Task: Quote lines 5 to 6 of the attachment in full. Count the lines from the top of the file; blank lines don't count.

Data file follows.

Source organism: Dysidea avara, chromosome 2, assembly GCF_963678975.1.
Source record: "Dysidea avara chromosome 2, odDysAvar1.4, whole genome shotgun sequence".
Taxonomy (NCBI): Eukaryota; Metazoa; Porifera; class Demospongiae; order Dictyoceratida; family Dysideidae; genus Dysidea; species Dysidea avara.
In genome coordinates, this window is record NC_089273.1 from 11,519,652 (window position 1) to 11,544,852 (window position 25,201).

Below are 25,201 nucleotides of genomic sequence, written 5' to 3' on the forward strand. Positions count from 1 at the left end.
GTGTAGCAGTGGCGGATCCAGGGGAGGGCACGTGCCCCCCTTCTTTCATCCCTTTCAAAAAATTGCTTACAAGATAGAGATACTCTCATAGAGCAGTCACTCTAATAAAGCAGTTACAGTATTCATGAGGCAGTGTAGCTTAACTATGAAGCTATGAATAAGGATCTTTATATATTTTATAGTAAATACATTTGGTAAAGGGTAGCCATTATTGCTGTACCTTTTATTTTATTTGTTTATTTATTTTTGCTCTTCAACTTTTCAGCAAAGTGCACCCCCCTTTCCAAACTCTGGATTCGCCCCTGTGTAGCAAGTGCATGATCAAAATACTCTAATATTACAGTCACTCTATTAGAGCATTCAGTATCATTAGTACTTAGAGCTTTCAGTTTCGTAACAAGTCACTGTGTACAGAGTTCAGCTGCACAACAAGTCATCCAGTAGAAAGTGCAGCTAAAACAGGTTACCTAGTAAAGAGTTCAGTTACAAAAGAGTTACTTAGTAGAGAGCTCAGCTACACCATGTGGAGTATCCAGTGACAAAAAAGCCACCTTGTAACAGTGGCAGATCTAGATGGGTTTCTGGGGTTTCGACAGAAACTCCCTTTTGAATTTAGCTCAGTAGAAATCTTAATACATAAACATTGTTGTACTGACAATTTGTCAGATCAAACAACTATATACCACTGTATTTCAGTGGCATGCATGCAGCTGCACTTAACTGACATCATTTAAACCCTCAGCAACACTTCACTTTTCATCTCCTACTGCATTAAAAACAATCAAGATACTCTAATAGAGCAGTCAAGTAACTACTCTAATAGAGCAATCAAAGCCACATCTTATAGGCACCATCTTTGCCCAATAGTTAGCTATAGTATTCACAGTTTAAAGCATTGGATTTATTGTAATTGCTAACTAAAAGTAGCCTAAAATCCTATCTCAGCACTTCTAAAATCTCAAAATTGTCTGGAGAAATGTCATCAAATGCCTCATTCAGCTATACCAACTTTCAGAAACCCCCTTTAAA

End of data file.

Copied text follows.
Below are 25,201 nucleotides of genomic sequence, written 5' to 3' on the forward strand. Positions count from 1 at the left end.
GTGTAGCAGTGGCGGATCCAGGGGAGGGCACGTGCCCCCCTTCTTTCATCCCTTTCAAAAAATTGCTTACAAGATAGAGATACTCTCATAGAGCAGTCACTCTAATAAAGCAGTTACAGTATTCATGAGGCAGTGTAGCTTAACTATGAAGCTATGAATAAGGATCTTTATATATTTTATAGTAAATACATTTGGTAAAGGGTAGCCATTATTGCTGTACCTTTTATTTTATTTGTTTATTTATTTTTGCTCTTCAACTTTTCAGCAAAGTGCACCCCCCTTTCCAAACTCTGGATTCGCCCCTGTGTAGCAAGTGCATGATCAAAATACTCTAATATTACAGTCACTCTATTAGAGCATTCAGTATCATTAGTACTTAGAGCTTTCAGTTTCGTAACAAGTCACTGTGTACAGAGTTCAGCTGCACAACAAGTCATCCAGTAGAAAGTGCAGCTAAAACAGGTTACCTAGTAAAGAGTTCAGTTACAAAAGAGTTACTTAGTAGAGAGCTCAGCTACACCATGTGGAGTATCCAGTGACAAAAAAGCCACCTTGTAACAGTGGCAGATCTAGATGGGTTTCTGGGGTTTCGACAGAAACTCCCTTTTGAATTTAGCTCAGTAGAAATCTTAATACATAAACATTGTTGTACTGACAATTTGTCAGATCAAACAACTATATACCACTGTATTTCAGTGGCATGCATGCAGCTGCACTTAACTGACATCATTTAAACCCTCAGCAACACTTCACTTTTCATCTCCTACTGCATTAAAAACAATCAAGATACTCTAATAGAGCAGTCAAGTAACTACTCTAATAGAGCAATCAAAGCCACATCTTATAGGCACCATCTTTGCCCAATAGTTAGCTATAGTATTCACAGTTTAAAGCATTGGATTTATTGTAATTGCTAACTAAAAGTAGCCTAAAATCCTATCTCAGCACTTCTAAAATCTCAAAATTGTCTGGAGAAATGTCATCAAATGCCTCATTCAGCTATACCAACTTTCAGAAACCCCCTTTAAA